In the Hindu religion for example, the man is accorded the status of a divine Lordship. For the wife, he is supposed to be a “god”. Deification is one Hinduism’s characteristic features. If the husband is not like Narayan, the universal Preserver of creation, then at least, the husband could be like Shiva, the Destroyer, whose excesses are often overlooked because of his status of one of the most powerful forces of universe.

Societal perception about single women, or women whose husbands have left does nothing to help too; a single woman in the Hindu society automatically faces a lot of discrimination and harassment even in the hands of her neighbours Things have somewhat changed in the urban and more educated milieu, but for the majority, the breakup of a household and divorce is still more or less a taboo, or at least something which should be avoided at all costs; to risk physical violence and endless verbal abuse becomes the part and parcel of their daily existence. Indeed, in the Hindu world, to be born as a woman is in itself a curse, and many women know that how their parents had hoped for a son and heir rather than a burden who needs to be looked after and married off with considerable dowry rather than bringing in the fruits of his labour for the parents from an early age or when they are old and wanting. Also ingrained in women rather than men is the concept of a being ever faithful to one man, their husband forever. It is not only a virtue to remain a virgin and present it to the man who “takes” her as a husband, but it is a sin for her to take any pleasure in sex at all, and be totally faithful to that one man for all her life. As for the men, men will be men! They might just have many other sexual partners, they might have been married before, they might be well known womanizer for none of these are ever condemned by Hindu religion. No one speaks out against issues with a man’s character, but for a woman, her character is always under scrutiny, always in suspect. In fact most Hindu male gods are polygamists and playboys. Krishna, the incarnation of Narayan had a long affair with Radha whom he for some mysterious reason never married.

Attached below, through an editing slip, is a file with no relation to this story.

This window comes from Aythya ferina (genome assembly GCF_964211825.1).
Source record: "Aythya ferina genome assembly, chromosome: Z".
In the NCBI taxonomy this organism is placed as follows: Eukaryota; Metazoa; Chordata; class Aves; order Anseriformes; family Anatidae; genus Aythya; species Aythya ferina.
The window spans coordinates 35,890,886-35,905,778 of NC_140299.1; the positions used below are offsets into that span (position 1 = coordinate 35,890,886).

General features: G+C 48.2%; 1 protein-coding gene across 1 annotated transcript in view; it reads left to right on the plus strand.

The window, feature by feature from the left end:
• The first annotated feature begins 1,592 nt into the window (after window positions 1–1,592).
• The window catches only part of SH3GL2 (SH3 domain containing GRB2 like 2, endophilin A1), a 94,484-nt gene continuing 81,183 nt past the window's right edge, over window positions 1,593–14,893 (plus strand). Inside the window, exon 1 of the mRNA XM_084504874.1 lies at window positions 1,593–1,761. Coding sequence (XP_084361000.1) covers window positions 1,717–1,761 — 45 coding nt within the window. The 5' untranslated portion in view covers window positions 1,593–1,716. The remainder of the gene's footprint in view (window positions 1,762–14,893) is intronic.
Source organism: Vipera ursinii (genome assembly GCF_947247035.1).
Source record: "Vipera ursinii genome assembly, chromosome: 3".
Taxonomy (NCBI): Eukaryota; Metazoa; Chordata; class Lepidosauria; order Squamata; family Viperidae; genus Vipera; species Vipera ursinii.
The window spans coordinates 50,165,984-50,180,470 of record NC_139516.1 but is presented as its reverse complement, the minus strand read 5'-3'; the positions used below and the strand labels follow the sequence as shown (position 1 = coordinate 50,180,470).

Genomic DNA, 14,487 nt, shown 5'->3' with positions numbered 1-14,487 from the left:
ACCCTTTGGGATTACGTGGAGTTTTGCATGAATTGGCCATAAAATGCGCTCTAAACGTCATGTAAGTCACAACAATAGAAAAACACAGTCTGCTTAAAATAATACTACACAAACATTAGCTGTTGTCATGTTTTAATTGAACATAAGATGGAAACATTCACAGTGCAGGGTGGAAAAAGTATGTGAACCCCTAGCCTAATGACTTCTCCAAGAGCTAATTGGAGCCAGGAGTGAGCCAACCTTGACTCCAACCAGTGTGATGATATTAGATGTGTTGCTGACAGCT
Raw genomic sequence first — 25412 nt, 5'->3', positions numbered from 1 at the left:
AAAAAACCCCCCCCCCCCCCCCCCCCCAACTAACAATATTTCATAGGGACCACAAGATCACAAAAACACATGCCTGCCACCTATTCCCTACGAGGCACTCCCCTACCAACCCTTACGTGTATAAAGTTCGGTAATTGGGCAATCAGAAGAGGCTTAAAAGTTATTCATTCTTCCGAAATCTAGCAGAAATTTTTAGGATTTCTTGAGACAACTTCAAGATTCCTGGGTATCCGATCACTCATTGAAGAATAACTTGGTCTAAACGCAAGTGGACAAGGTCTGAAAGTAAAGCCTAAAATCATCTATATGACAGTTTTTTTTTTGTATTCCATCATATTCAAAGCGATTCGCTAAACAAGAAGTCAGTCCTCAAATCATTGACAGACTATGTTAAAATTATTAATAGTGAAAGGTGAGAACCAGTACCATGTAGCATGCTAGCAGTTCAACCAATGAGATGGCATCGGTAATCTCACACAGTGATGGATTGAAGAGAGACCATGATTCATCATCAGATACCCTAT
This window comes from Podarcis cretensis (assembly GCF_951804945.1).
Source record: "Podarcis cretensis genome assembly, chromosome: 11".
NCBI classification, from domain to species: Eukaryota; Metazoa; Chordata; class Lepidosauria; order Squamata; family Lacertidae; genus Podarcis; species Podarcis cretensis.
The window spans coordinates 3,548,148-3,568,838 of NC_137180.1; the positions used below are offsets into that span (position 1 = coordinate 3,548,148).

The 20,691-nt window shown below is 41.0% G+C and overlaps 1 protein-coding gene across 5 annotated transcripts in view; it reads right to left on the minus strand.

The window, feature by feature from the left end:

Most kings in the past were also polygamists. Even as late as the 19th century and early 20th, many men were polygamist, mainly in the upper castes, or those who were privileged land-owners. The “kulin” Brahmins and Kayasthas, castes of privileged priest and courtiers used to have numerous wives in different villages more often than not. The practice seems to have been owing to the fact that people were eager to get their daughters married off as soon as possible and in those days women were usually married off at a very young age, almost as soon as they reached puberty.

The absence of marriageable men does not seem to me the problem at all but rather the demand of a hefty dowry was the chief cause of this practice. It was considered a social taboo to have in their family marriageable daughters, girls of more than ten or so, still not married. To marry them off, parents had to part with a hefty sum of money and other forms of wealth. So bad was it that the family in question could face ostracism if they supported an unmarried daughter for too long. Some poorer people happily married their daughters off to those travelling Brahmins, some already at an age when they were becoming senile, and who could well be their grandfather’s age! One can easily conjecture from this that poorer families who could not marry their daughters off early enough probably found an escape route by marrying them to an old fogey. Although these things do not happen in this age, many people secretly harbour a negative attitude towards women, and some shockingly even express those views among friends and family without being looked upon as someone with dangerous ideas or sick mind. All this has been common knowledge for years, and so is the violence against women in its various forms. But somehow people do not want to acknowledge the fact except by either saying it’s very rare these days (violence) or they are not involved..

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